The craven, star-guided nominations we are used to seeing—the Johnny Depp/Angelina Jolie bomb The Tourist springs to mind—were really kept in check this year. They even eschewed an easy opportunity to up the room’s star power by snubbing one of their faves, Jolie. Her second directorial effort, the upcoming feature Unbroken, was shut out and even her performance in Maleficient, one of the year’s highest grossing films, was also ignored. Who would have thought the HFPA would have resisted the tabloid-salivating opportunity to put Jolie, Brad Pitt, and Aniston in the same room? READ FULL STORY

SAG nominations: Big day for 'Boyhood,' 'Birdman,' and Aniston

It should really come as no surprise that the film that tracks the travails of fame and tries to understand the psyche of an actor took home the most nominations Wednesday morning from the Screen Actors Guild. In fact, it would have been ridiculous to bet against Birdman: The Alejandro G. Iñárritu film landed four nominations including Best Ensemble, Best Actor (Michael Keaton), Best Supporting Actor (Edward Norton), and Best Supporting Actress (Emma Stone.)

Yet Boyhood, The Imitation Game, and The Theory of Everything all got close with three nominations each, affirming that there really isn’t a frontrunner in this race yet. READ FULL STORY

PrizeFighter: What the Gothams, NYFCC and NBR really mean for the Oscar race

In the last 24 hours, the filmmakers behind Boyhood, Birdman and A Most Violent Year have had a lot to celebrate. Boyhood walked away from the New York Film Critics Circle with three top prizes—for film, director Richard Linklater and actress Patricia Arquette. Meanwhile, the Gotham Independent Film Awards crowned Birdman its best feature and Michael Keaton its best actor. (Seriously, how could the Gothams resist awarding film’s first Batman? Keaton went with the joke, quipping, “It’s good to be back home.”) Then there’s A Most Violent Year, which isn’t on most Oscar predictors’ lists—but was named best picture of the year by the National Board of Review anyway.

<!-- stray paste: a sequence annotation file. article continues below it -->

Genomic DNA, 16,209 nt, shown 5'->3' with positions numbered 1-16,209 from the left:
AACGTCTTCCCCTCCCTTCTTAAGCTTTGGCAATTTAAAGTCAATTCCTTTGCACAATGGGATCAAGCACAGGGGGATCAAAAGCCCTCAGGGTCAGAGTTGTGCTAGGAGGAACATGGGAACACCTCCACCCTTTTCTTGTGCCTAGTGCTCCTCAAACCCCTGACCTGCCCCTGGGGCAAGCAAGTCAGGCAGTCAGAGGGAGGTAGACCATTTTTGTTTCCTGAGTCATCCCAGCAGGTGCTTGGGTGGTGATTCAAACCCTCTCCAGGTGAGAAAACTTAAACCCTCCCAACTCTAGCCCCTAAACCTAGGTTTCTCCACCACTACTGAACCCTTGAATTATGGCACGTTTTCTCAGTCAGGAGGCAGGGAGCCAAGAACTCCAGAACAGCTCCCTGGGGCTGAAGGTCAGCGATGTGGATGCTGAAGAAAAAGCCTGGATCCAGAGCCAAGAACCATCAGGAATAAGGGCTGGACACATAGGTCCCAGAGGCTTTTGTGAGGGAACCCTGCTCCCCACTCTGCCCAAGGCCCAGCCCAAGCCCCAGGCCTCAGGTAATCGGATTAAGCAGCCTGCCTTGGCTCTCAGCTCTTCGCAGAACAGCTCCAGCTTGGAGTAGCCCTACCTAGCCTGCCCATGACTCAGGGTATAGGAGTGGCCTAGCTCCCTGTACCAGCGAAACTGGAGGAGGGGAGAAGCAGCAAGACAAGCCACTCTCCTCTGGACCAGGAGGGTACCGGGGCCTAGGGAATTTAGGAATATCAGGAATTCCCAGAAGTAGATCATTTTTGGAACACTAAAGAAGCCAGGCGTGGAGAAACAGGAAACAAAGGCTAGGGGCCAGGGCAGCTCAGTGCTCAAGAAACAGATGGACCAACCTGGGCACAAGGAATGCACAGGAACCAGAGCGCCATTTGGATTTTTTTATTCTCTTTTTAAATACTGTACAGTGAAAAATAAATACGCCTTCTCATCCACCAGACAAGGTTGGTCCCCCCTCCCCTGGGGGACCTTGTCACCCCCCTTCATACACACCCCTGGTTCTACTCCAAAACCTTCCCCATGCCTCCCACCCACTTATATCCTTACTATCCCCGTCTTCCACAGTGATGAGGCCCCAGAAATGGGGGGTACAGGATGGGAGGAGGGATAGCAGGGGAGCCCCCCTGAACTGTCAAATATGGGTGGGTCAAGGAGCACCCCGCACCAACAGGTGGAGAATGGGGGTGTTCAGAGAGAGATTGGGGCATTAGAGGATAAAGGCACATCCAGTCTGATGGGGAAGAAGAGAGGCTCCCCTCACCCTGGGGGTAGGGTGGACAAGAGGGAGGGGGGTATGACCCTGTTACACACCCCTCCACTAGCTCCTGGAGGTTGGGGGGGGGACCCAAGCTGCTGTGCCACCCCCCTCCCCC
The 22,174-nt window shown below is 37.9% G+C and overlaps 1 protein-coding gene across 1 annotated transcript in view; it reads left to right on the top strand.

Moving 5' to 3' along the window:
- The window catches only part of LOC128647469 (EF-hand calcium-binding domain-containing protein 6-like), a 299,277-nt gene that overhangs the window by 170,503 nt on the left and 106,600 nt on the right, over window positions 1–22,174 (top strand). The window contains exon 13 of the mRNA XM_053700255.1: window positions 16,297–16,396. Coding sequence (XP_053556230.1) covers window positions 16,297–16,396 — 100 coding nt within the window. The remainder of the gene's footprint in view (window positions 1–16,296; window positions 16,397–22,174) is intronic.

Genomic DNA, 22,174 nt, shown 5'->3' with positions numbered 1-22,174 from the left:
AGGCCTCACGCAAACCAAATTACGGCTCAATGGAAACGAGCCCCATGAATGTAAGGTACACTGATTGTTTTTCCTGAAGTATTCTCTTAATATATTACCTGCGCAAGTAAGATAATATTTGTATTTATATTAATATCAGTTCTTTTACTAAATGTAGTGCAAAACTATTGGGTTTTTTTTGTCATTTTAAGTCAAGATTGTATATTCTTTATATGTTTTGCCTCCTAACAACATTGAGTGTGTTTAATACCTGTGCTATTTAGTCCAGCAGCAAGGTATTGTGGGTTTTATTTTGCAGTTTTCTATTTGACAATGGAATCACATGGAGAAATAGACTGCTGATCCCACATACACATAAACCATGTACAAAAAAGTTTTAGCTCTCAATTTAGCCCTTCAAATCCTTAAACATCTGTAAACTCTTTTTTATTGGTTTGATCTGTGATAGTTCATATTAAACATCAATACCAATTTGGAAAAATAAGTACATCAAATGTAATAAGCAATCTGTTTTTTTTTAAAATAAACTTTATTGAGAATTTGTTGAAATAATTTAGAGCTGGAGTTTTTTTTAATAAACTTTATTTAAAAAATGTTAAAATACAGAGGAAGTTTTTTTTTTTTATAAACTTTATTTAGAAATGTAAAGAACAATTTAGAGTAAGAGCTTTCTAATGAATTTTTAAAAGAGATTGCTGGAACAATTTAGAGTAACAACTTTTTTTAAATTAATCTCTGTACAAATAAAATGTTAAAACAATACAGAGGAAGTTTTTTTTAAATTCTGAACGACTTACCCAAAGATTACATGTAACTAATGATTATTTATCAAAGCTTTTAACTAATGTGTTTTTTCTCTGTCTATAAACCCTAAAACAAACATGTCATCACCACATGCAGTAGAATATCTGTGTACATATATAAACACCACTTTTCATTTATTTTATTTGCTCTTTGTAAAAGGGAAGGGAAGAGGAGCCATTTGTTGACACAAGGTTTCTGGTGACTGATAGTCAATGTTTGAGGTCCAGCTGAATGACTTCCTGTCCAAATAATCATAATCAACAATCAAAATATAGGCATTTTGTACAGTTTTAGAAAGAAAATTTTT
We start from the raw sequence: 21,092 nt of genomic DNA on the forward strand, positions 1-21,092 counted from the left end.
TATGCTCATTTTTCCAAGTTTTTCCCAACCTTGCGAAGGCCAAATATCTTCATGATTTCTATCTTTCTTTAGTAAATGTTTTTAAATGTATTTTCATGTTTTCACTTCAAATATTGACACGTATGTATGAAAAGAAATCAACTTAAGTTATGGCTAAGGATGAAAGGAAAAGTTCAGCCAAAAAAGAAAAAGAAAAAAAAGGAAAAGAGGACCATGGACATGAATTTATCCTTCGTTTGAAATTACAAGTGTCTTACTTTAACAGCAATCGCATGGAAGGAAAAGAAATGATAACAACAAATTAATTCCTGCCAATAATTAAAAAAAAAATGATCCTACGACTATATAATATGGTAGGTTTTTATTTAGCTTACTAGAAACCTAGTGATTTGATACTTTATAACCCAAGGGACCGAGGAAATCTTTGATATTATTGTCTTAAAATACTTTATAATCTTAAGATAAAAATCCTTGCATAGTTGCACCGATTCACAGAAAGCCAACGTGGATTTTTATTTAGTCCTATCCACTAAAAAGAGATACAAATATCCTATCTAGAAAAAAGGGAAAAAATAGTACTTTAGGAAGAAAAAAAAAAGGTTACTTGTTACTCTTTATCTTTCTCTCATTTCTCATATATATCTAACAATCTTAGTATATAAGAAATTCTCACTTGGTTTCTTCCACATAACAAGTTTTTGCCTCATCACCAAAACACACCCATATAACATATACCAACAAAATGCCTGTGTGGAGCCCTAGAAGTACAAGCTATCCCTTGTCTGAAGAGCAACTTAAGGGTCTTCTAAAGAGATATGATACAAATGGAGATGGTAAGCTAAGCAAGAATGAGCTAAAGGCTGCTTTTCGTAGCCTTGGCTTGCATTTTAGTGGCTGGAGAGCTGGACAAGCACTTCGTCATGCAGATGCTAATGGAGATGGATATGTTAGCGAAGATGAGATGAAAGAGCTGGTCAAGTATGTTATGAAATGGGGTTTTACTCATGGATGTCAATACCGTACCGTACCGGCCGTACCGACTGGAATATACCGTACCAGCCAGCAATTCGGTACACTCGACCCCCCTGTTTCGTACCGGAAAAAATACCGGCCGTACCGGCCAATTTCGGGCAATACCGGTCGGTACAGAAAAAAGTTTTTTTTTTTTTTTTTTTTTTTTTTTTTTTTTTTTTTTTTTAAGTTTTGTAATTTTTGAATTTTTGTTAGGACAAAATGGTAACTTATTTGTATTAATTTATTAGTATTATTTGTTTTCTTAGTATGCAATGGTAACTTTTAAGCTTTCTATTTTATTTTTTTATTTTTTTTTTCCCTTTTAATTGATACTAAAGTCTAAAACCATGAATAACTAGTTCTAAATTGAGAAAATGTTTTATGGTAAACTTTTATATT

So, does this mean Boyhood, Birdman, and A Most Violent Year are the frontrunners in the Oscar race? Not exactly. READ FULL STORY

EW's PrizeFighter checks out the Best Director race, which just got more interesting

If 2014 is the year of the auteur, with filmmakers driving their independent visions onto the screen without the ­benefit of megabudgets—I’m not talking to you, Christopher Nolan—the battle for Best Director will come down to who executed that vision most successfully. And it’s sure to be a hell of a race.

The locks, in my opinion, go to four directors with distinct, incisive points of view: ­Richard Linklater for his 12-year effort Boyhood, one of the year’s best-reviewed movies, which excels in transcending what could have been little more than a ­gimmick (it also nabbed prizes for director, picture and supporting actress from the New York Film Critics Monday); Alejandro G. Iñarritú, the brooding Mexican who lightened up (finally) this year with Birdman, a dark comedy that feels like a bright jazz riff; David Fincher, who turned the pitch-black best-seller Gone Girl into a $160 million juggernaut that mixes ­stylized pulp with impeccable craft; and Ava DuVernay, the rising filmmaker who is stunning audiences with her grand-but-intimate portrait of Martin Luther King Jr. in Selma. Adding oomph to her odds, she would be the first African-American woman—and only the fifth woman ever—to land a directing nod. READ FULL STORY

EW's PrizeFighter analyzes the Best Actress race, brought to you by Reese Witherspoon

Thank goodness for Reese ­Witherspoon.

Despite a recent surge in strong roles for women (e.g., Cate Blanchett in Blue Jasmine, Jennifer ­Lawrence in Silver Linings Playbook), Hollywood really dropped the ball when it came to showcasing interesting roles for actresses in 2014. If it weren’t for Witherspoon’s newfound strength as a producer, two of this year’s likely ­nominees wouldn’t exist—and the Best Actress race would look even more dire than it currently does.

Witherspoon herself is one of the primary contenders, of course, for her portrayal of a novice hiker looking for redemption in the adaptation of Cheryl Strayed’s memoir Wild (which the actress produced). But she also optioned and developed the box office hit Gone Girl, which should land a nomination for Rosamund Pike, playing the iciest (and scariest) wife in modern ­cinema. Neither of them is the front­runner, however. READ FULL STORY

Greg Berlanti will be the Oscars' head writer

Oscar produces Craig Zadan and Neil Meron announced the upcoming show’s creative team today, and it should make some Arrow fans very happy.  READ FULL STORY